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perpetrators; indeed, newspaper reporters noted the active participation of some of the region's most prominent citizens."
At their center was Sam Hose, an African-American. "After stripping Hose of his clothes and chaining him to a tree," Litwack writes, the crowd "stacked kerosene-soaked wood around him. Before saturating Hose with oil and applying the torch, they cut off his ears, fingers and genitals and skinned his face." Then they burned him alive. But the scene doesn't end there. "Before Hose's body had even cooled, his heart and liver were removed and cut into
several pieces, and his bones were crushed into small particles. The crowd fought over these souvenirs." One proud citizen took a slice of heart to present to the governor. Hose's severed knucklebones were prominently displayed in the front window of an Atlanta grocer.
Hose's story appeared in a remarkable collection of photographs titled Without Sanctuary: Lynching Photography in America. The book was one of the most important published in 1999, but its gruesome subject kept it from achieving wide recognition. Black History Month begs for its reconsideration.
Lynchings depicted in the movies—drunken rowdies impatient with the law, working in the dark of night—did occur, but most were prosaic. They originally served to bolster America's Southern elites from the end of Reconstruction in the mid-1870s to the dawn of the civil rights movement in the 1960s. But lynchings also caught on with average whites, who grew up believing that any significant change in the social order would deliver them into the hands of vengeful blacks. That was the stick. The carrot was the sense that no matter how miserable, a white man was superior to any black.
Lynchings were not just brutal warnings to blacks and white
malcontents but also celebrations of twisted community values. As Litwack writes, "To kill the victim was not enough; the execution became a public theater
. . . prolonged as long as possible (once for seven hours) for the benefit of the crowd." It was presented as a triumph of traditional moral values.
Between 1882 and 1968, an estimated 4,742 blacks met their deaths at the hands of lynch mobs. The guilt of the victim was unimportant. It was true that Hose had killed a man, but the dead man's wife told everyone who would listen that he had done so only in self-defense. That didn't matter: Sam was a black man who had killed a white man—a caricature of the worst among Southern blacks.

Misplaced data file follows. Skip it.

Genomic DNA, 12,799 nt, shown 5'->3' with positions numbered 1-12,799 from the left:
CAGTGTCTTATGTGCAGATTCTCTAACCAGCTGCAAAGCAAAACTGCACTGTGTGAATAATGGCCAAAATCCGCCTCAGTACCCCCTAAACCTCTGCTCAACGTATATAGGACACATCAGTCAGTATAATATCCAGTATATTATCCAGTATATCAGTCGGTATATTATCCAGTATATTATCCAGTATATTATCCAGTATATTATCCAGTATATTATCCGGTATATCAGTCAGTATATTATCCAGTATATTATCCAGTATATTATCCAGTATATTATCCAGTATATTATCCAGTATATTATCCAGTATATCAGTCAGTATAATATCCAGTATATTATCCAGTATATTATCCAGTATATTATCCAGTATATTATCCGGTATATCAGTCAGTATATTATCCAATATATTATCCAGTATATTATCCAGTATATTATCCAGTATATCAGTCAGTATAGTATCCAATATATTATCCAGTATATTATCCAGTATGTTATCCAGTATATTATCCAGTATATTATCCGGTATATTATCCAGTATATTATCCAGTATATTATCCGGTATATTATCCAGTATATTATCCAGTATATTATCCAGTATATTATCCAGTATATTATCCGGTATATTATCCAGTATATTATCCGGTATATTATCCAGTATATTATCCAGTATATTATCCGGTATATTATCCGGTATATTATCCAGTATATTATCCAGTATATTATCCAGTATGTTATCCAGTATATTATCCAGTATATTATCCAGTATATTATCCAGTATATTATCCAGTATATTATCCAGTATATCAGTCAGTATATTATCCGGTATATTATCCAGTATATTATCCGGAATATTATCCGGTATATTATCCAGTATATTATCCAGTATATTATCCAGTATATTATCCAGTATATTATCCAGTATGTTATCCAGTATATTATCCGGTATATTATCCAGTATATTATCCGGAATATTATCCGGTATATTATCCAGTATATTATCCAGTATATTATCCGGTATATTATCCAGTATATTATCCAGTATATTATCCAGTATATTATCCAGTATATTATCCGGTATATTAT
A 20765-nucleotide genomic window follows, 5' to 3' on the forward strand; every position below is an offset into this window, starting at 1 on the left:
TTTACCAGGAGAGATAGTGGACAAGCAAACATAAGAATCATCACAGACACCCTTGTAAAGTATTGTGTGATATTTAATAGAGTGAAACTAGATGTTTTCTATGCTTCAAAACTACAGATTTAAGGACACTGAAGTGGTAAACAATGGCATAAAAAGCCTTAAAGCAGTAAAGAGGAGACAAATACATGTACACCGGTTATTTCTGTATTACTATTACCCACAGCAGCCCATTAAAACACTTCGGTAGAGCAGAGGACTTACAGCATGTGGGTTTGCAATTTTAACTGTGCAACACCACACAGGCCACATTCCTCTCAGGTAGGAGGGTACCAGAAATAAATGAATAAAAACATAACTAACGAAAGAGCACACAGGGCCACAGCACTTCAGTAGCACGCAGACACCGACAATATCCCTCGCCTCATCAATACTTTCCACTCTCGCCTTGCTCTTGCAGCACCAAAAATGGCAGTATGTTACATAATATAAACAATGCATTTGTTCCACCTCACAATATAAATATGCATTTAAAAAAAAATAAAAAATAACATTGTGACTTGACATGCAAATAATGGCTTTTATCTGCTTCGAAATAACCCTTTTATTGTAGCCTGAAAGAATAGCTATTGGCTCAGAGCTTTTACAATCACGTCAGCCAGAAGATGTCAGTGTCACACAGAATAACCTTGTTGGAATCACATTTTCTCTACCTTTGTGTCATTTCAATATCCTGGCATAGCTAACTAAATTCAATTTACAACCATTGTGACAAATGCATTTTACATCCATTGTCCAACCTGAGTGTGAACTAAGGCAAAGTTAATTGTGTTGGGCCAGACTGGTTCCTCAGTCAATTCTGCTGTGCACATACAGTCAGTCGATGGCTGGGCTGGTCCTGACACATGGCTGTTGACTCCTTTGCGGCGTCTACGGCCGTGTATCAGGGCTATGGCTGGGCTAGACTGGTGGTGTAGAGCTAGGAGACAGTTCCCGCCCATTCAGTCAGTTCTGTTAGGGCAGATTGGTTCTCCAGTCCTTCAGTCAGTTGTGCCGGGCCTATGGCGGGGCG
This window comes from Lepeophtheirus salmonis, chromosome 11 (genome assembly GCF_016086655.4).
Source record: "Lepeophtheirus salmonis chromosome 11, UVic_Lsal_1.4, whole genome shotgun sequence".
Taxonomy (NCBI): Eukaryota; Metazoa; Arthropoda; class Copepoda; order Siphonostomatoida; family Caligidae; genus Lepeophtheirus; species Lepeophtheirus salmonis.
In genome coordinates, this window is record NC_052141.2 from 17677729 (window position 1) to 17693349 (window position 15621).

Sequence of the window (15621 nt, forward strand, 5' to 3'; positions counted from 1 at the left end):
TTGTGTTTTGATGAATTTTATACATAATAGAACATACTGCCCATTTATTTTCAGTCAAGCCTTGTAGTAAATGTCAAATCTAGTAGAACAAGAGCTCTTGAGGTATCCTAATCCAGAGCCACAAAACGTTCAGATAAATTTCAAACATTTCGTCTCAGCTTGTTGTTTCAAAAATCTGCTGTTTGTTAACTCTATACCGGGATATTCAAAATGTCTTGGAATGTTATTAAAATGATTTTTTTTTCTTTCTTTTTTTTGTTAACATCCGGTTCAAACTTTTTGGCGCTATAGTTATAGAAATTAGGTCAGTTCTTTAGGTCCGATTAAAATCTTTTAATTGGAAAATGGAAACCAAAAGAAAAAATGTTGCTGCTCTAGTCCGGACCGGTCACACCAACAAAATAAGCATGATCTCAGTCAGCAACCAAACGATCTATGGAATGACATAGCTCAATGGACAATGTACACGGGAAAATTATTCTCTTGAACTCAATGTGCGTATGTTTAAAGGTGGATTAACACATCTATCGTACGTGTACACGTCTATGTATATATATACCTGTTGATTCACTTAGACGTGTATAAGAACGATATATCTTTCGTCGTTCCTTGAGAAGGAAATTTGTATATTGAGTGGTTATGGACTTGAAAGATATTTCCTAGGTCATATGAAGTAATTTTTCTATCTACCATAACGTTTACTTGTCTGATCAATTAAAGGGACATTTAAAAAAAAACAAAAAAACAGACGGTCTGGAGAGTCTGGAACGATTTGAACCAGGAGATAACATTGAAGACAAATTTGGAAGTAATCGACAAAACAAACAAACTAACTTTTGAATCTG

Many mobs didn't even bother to search for the guilty, writes a black observer quoted by Litwack, "knowing full well that one Negro swinging from a tree will serve as well as another to
terrorize the community."
It's a point the book underscores, and it's worth repeating: this kind of behavior was socially acceptable. A 1918 Little Rock newspaper editorial observed that lynching "may be 'Southern brutality' [to disapproving Northerners] . . . but in polite circles, we call it Southern chivalry."
How any definition of chivalry could include what happened to Mary Turner of Valdosta, Georgia, defies comfortable explanation. Her husband had been lynched, and despite being eight months pregnant, Mary was determined to see his killers brought to justice; such a challenge to chivalry demanded she be lynched as well. Litwack writes, "After tying her ankles together, they hung her from a tree, head downward. Dousing her clothes with gasoline, they burned them from her body. While she was still alive, someone used a knife ordinarily reserved for splitting hogs to cut open the woman's abdomen. The infant fell from her womb to the ground and cried briefly, whereupon a member of this mob crushed the baby's head beneath his heel. Hundreds of bullets were then fired into Mary Turner's body,
completing the work of the mob."
The photographs of the lynchings and the stories behind them did not have to be collected from law-enforcement reports or government investigations. Ordinary people collected them as mementos of an exciting civic event and wrote about the murders in diaries and in letters to friends, just as they would describe a parade or concert. And the vast majority of these people were otherwise perfectly nice. Historians have encountered this phenomenon—normally decent people behaving barbarously in service of a regime built on brutality—while studying German soldiers who served under the Nazis. But it is vital to realize that not only can it happen here—it did.
Without Sanctuary: Lynching Photography in America by James Allen, et al.; Twin Palms Publishers. 209 pages, hardcover, $60.